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Current HOWTO: HOWTO: How to stay updated


HOWTO: How to stay updated: Conclusion Next Previous Contents

6. Conclusion

Finding information fast and efficiently is more of an art than a science and we still have not touched on the really difficult part: how do you determine the actual quality of the information? It is outside the scope of this HOWTO to tell you that but it is still something you should keep in mind. You should at least check the information is recent enough to be current to your problem.

As a bare minimum you should ensure a minimum of validity of the documentation to avoid misleading or malicious advice. A surprising number of people suggests things like rm -rf / as a solution for a given problem. Some see it as an obvious prank, the unaware can end up destroying his or her setup. Just to avoid such things you should check out a few things before rushing ahead:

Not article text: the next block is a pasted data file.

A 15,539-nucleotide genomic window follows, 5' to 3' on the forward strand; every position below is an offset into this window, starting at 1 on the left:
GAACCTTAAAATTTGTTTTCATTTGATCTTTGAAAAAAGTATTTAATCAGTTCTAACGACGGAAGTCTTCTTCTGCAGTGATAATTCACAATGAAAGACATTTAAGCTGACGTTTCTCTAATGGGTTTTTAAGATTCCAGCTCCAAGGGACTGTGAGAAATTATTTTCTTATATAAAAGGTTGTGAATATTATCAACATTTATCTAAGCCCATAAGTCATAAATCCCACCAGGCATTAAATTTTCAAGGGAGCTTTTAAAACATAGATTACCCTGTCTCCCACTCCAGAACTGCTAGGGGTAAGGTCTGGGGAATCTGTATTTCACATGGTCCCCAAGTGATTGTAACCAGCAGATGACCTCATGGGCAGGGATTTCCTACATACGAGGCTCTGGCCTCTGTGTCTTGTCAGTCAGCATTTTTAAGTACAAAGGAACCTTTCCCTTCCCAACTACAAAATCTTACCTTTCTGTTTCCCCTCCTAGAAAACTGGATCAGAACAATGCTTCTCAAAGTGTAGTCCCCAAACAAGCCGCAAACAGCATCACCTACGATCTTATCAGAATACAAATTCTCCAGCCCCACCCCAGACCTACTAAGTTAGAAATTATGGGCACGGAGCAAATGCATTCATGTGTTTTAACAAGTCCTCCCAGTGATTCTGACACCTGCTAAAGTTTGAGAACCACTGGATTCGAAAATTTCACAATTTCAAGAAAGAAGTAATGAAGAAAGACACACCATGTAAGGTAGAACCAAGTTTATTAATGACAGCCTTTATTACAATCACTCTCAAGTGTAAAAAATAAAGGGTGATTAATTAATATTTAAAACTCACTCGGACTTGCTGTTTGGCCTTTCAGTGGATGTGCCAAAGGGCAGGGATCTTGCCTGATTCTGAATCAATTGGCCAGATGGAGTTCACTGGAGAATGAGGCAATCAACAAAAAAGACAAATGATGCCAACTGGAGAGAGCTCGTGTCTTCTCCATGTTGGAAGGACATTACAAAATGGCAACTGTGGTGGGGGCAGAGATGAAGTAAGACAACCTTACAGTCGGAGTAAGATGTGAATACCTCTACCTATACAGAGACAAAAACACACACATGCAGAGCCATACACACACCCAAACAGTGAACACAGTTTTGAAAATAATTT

• Is there a name attached to the document? If people are serious about what they write it should not be anonymous.
  • Is it dated? Documents tend to evolve as the technology advances. Be sure you are reading the latest version. Internet search engines can help you here.
  • Are there any followups? Be sure to check any followups or comments to what you read, otherwise you might miss a warning or a correction.

If you keep this in mind you should not fall for too many of the scams that circulate on the net, from get well-cards for Craig Shergold, chain letters to the more recent problems of Trojans for Linux that tries to trick you into mailing off your password.

There is a number of FAQs available that deals with more serious research method topics and you can also see a comprehensive on-line version.

Finally, do not forget the Linux Documentation Project site that coordinates documentation for Linux. Updates and new documents are issued regularly, reflecting the development in the field.

Quoted from someone's signature:

Be alert! The world needs more lerts.


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